ITEM 1. FINANCIAL STATEMENTS.
PRIMERICA, INC. AND SUBSIDIARIES
Condensed Balance Sheets
See accompanying notes to condensed financial statements.
PRIMERICA, INC. AND SUBSIDIARIES
Condensed Statements of Income - Unaudited
See accompanying notes to condensed financial statements.
PRIMERICA, INC. AND SUBSIDIARIES
Condensed Statements of Stockholders’ Equity - Unaudited
See accompanying notes to condensed financial statements.
PRIMERICA, INC. AND SUBSIDIARIES
Condensed Statements of Comprehensive Income - Unaudited
See accompanying notes to condensed financial statements.
PRIMERICA, INC. AND SUBSIDIARIES
Condensed Statements of Cash Flows - Unaudited
See accompanying notes to condensed financial statements.
PRIMERICA, INC. AND SUBSIDIARIES
Notes to Condensed Financial Statements - Unaudited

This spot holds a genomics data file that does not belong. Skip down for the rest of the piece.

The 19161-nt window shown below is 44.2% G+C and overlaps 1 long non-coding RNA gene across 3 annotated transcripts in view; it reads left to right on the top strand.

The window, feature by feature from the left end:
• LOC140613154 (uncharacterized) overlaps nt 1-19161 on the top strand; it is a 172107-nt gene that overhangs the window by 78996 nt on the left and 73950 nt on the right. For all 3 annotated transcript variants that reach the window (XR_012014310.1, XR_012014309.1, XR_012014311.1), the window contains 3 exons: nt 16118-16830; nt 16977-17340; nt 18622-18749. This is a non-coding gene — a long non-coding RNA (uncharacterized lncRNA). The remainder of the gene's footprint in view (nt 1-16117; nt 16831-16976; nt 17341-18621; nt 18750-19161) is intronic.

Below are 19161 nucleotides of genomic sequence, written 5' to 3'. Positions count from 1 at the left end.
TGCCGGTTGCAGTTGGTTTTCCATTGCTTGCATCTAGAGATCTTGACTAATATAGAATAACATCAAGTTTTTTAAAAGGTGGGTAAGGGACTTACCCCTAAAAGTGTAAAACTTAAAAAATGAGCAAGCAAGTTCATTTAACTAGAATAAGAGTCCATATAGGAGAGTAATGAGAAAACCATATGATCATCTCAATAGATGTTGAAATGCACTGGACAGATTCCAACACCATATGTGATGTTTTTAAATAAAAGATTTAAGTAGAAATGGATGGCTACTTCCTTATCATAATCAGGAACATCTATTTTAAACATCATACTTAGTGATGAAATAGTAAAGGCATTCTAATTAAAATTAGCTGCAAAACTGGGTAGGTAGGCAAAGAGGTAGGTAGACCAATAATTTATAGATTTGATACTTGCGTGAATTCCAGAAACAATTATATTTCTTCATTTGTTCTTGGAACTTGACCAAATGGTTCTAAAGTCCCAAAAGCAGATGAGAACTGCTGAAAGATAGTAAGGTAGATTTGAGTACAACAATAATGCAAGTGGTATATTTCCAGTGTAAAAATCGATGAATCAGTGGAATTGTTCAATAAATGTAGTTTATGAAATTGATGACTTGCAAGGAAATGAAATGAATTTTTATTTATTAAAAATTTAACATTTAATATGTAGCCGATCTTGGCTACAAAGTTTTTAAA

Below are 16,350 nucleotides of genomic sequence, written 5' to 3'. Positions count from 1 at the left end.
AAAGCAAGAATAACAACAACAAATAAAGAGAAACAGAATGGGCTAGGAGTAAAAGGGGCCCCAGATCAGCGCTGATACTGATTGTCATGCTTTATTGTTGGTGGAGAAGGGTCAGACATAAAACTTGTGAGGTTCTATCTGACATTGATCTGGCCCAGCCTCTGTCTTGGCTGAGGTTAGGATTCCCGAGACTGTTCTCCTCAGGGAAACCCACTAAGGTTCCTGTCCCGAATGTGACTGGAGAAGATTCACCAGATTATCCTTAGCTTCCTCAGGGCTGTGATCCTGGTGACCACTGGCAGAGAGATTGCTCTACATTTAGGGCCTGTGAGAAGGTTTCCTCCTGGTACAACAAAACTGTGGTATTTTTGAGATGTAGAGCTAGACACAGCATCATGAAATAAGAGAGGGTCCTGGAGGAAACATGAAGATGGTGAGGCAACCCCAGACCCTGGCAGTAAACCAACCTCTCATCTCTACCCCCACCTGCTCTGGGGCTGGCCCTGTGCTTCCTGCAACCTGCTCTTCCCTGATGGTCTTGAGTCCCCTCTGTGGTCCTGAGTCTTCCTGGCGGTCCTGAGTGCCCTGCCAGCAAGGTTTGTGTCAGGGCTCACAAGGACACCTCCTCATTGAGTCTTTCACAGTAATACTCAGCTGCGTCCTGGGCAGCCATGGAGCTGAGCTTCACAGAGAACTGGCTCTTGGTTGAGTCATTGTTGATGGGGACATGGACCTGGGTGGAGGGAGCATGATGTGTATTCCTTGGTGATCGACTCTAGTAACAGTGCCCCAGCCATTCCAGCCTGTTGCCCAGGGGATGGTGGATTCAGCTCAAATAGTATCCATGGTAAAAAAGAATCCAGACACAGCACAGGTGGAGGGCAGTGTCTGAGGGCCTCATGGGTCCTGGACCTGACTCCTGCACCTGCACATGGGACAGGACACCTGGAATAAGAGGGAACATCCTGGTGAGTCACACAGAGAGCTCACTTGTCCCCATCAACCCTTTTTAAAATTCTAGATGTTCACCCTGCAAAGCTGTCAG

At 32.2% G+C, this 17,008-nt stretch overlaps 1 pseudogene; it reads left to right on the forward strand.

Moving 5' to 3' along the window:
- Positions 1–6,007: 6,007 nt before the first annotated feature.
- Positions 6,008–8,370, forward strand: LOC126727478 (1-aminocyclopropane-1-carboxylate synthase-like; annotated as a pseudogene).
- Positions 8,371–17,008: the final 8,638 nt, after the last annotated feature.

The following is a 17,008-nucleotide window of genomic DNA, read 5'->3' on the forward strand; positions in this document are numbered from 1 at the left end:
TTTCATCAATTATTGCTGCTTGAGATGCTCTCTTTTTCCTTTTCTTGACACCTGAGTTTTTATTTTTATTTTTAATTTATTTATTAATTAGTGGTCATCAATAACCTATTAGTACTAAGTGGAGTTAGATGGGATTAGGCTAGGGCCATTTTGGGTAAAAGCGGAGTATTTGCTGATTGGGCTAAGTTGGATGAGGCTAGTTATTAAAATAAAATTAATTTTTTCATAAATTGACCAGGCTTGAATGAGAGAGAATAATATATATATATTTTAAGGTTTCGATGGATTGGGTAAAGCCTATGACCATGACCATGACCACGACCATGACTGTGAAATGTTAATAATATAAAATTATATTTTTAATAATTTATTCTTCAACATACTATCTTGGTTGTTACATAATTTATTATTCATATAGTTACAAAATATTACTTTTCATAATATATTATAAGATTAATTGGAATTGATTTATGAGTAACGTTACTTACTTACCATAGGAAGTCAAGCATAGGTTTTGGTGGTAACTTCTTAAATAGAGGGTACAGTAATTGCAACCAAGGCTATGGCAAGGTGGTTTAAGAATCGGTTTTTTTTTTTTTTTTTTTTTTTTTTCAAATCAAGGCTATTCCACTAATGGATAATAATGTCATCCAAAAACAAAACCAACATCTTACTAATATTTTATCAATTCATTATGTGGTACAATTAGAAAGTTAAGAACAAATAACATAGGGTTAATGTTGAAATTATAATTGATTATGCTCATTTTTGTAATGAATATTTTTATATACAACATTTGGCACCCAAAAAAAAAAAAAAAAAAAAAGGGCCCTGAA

Description of Business. Primerica, Inc. (the Parent Company) together with its subsidiaries (collectively, we or the Company) is a leading distributor of financial products to middle income households in the United States and Canada. We assist our clients in meeting their needs for term life insurance, which we underwrite, and mutual funds, annuities and other financial products, which we distribute primarily on behalf of third parties. Our primary subsidiaries include the following entities: Primerica Financial Services, Inc., a general agency and marketing company; Primerica Life Insurance Company (Primerica Life), our principal life insurance company; Primerica Financial Services (Canada) Ltd., a holding company for our Canadian operations, which includes Primerica Life Insurance Company of Canada (Primerica Life Canada); and PFS Investments, Inc., an investment products company and broker-dealer. Primerica Life, domiciled in Massachusetts, owns National Benefit Life Insurance Company (NBLIC), a New York life insurance company. Each of these entities was indirectly wholly owned by Citigroup Inc. (together with its non-Primerica affiliates, Citi) through March 31, 2010.